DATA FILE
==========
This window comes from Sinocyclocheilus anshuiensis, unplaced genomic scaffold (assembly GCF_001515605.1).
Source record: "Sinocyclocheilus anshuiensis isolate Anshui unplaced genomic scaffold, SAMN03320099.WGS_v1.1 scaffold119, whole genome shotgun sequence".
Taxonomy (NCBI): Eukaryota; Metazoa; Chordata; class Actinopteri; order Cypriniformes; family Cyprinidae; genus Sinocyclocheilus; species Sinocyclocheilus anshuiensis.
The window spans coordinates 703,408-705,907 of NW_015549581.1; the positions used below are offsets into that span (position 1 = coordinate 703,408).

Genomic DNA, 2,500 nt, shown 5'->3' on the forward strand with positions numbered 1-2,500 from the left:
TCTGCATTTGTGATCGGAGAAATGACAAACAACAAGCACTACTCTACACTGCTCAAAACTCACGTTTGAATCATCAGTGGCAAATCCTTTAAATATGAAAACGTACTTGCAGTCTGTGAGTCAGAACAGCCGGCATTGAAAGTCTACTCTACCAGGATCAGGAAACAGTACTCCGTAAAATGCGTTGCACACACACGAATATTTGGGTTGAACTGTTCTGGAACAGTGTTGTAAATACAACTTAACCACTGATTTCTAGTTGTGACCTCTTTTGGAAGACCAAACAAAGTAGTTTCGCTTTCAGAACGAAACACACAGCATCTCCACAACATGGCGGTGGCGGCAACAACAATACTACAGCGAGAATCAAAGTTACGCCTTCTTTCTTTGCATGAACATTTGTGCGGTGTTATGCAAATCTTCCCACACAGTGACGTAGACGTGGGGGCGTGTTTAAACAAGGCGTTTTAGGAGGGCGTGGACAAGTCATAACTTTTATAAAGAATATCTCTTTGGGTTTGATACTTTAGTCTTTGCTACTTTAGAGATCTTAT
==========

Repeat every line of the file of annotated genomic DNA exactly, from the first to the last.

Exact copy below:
This window comes from Sinocyclocheilus anshuiensis, unplaced genomic scaffold (assembly GCF_001515605.1).
Source record: "Sinocyclocheilus anshuiensis isolate Anshui unplaced genomic scaffold, SAMN03320099.WGS_v1.1 scaffold119, whole genome shotgun sequence".
Taxonomy (NCBI): Eukaryota; Metazoa; Chordata; class Actinopteri; order Cypriniformes; family Cyprinidae; genus Sinocyclocheilus; species Sinocyclocheilus anshuiensis.
The window spans coordinates 703,408-705,907 of NW_015549581.1; the positions used below are offsets into that span (position 1 = coordinate 703,408).

Genomic DNA, 2,500 nt, shown 5'->3' on the forward strand with positions numbered 1-2,500 from the left:
TCTGCATTTGTGATCGGAGAAATGACAAACAACAAGCACTACTCTACACTGCTCAAAACTCACGTTTGAATCATCAGTGGCAAATCCTTTAAATATGAAAACGTACTTGCAGTCTGTGAGTCAGAACAGCCGGCATTGAAAGTCTACTCTACCAGGATCAGGAAACAGTACTCCGTAAAATGCGTTGCACACACACGAATATTTGGGTTGAACTGTTCTGGAACAGTGTTGTAAATACAACTTAACCACTGATTTCTAGTTGTGACCTCTTTTGGAAGACCAAACAAAGTAGTTTCGCTTTCAGAACGAAACACACAGCATCTCCACAACATGGCGGTGGCGGCAACAACAATACTACAGCGAGAATCAAAGTTACGCCTTCTTTCTTTGCATGAACATTTGTGCGGTGTTATGCAAATCTTCCCACACAGTGACGTAGACGTGGGGGCGTGTTTAAACAAGGCGTTTTAGGAGGGCGTGGACAAGTCATAACTTTTATAAAGAATATCTCTTTGGGTTTGATACTTTAGTCTTTGCTACTTTAGAGATCTTAT